Towns and Villages

Under the rules of the Plantation the settlers were to live together in towns and villages. They were not to live scattered across the countryside. Their houses were to be built close to the fortification constructed by the undertaker. In this period towns were viewed as centres of civilisation, hence the importance attached to them in the Plantation. Towns were also seen as places of strength in the countryside as well as entities through which the Protestantism could be promoted. For the most part, however, the reality was very different. Philip Robinson has estimated that around two-thirds of Plantation estates lacked a nucleated settlement. Furthermore, many of the settlements that were denoted ‘town’ or ‘village’ in the Plantation surveys were unimpressive clusters of six to twelve houses.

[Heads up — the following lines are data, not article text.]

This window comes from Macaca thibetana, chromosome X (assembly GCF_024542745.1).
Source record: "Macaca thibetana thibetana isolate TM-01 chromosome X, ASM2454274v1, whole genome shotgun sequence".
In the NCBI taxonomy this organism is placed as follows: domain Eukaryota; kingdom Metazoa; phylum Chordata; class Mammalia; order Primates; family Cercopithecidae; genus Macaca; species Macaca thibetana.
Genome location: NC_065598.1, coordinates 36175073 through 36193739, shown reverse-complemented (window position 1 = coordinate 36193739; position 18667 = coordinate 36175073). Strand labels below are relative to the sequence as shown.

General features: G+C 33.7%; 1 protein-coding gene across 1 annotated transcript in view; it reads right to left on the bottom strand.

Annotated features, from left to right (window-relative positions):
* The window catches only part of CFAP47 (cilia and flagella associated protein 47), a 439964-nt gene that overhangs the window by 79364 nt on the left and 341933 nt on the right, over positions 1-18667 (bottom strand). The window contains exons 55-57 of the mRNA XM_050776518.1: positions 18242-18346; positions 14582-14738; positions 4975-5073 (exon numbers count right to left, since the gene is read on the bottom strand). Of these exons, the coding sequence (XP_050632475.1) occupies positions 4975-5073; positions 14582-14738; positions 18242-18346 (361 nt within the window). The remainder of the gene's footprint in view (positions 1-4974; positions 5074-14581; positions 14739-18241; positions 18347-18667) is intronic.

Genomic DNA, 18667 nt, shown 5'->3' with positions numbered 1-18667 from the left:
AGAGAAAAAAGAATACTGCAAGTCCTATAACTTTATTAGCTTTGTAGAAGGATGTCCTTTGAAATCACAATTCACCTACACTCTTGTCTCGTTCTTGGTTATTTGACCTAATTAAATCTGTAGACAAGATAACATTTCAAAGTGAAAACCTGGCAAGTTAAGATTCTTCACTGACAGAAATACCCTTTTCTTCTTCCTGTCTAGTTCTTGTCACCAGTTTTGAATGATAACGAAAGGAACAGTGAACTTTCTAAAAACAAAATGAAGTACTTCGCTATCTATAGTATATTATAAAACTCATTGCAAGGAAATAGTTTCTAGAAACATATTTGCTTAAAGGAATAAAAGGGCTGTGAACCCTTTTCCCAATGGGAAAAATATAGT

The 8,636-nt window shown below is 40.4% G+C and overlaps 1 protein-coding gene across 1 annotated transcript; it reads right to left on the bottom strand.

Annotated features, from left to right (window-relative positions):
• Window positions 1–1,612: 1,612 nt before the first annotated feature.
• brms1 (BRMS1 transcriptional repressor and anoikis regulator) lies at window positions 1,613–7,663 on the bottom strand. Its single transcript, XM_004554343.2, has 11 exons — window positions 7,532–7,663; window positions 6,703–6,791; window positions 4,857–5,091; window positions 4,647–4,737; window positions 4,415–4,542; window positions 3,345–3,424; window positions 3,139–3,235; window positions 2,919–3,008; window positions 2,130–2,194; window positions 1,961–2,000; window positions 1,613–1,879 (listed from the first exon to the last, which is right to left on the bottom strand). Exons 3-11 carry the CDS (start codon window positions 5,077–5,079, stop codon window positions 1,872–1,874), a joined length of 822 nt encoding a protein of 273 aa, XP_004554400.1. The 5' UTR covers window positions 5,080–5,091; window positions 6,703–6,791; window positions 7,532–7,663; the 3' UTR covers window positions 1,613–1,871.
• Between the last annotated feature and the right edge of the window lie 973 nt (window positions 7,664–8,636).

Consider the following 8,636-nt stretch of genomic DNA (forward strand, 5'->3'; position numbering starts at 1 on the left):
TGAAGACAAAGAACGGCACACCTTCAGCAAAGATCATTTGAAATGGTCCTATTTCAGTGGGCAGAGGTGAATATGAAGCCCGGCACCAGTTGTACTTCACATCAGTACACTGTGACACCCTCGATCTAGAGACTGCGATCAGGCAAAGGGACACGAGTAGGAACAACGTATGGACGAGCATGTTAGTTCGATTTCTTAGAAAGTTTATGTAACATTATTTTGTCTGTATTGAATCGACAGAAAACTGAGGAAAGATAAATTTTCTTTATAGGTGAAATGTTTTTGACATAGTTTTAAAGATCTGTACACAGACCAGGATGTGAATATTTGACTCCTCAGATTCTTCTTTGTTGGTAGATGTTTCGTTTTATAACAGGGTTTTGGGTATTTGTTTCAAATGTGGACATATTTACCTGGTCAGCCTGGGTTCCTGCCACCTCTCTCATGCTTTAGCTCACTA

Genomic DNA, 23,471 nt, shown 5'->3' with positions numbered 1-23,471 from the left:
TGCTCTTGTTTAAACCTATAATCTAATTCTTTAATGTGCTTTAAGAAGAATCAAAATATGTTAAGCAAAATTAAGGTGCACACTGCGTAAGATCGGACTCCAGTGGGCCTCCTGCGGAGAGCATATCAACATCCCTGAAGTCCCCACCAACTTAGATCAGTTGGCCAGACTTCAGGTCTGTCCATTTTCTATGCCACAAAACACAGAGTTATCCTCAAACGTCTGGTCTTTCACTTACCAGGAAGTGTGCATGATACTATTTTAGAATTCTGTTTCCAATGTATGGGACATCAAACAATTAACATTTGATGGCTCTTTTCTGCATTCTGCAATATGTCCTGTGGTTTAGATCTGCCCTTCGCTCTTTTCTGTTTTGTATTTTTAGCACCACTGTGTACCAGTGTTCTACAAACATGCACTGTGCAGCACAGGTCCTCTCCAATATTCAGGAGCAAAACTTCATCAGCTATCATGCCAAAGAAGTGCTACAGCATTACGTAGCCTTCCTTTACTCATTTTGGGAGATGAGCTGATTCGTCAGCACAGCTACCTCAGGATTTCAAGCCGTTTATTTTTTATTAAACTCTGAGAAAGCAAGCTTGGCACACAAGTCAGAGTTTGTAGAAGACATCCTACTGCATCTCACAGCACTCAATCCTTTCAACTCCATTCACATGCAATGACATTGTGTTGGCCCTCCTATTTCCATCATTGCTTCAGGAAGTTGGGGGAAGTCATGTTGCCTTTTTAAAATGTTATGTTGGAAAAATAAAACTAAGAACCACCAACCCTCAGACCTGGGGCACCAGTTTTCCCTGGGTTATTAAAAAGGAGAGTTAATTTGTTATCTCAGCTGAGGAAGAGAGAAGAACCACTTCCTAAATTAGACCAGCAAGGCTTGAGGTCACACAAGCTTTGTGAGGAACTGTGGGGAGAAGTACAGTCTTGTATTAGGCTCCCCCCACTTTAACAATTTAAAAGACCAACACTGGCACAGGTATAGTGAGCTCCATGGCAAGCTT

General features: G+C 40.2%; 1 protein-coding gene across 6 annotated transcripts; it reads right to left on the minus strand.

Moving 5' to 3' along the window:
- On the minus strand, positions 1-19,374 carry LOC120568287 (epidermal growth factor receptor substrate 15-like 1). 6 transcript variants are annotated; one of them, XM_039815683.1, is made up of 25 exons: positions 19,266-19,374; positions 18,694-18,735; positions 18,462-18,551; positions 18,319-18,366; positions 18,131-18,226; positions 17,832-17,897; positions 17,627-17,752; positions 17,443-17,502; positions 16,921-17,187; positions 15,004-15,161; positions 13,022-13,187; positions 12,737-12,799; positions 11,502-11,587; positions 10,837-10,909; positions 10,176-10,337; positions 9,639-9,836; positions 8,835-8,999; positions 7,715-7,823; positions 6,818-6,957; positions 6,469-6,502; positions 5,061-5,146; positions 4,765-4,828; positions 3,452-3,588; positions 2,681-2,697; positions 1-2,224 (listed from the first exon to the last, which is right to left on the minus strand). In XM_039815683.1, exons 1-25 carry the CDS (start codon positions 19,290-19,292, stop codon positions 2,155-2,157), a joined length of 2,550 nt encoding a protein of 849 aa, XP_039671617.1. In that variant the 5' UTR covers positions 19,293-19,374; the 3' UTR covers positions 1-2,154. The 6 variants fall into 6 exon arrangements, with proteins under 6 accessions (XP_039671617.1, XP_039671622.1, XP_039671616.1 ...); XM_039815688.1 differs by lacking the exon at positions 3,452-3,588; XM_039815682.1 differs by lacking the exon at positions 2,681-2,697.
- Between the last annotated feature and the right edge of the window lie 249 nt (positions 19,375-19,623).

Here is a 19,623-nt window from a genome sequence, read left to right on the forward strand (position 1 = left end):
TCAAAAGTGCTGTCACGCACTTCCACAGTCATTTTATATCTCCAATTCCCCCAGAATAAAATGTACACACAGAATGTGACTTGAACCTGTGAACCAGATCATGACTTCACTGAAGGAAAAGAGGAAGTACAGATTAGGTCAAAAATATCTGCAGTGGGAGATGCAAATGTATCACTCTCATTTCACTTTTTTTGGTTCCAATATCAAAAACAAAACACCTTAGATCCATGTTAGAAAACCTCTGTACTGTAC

Several reasons can be suggested for the absence of nucleated settlements from most of the Plantation estates. In part it was a reflection of the limited resources of the undertakers to develop an urban centre on their proportions. The development of a town was a major investment on the part of the landowner and beyond the means of most. It is of little surprise that urbanisation was most successful in County Londonderry where the London companies were active in developing towns on their estates. Most of the towns established by the London companies in the early seventeenth century are still important settlements today, including Ballykelly, Bellaghy, Dungiven, Macosquin, Magherafelt, Moneymore and Muff (now called Eglinton).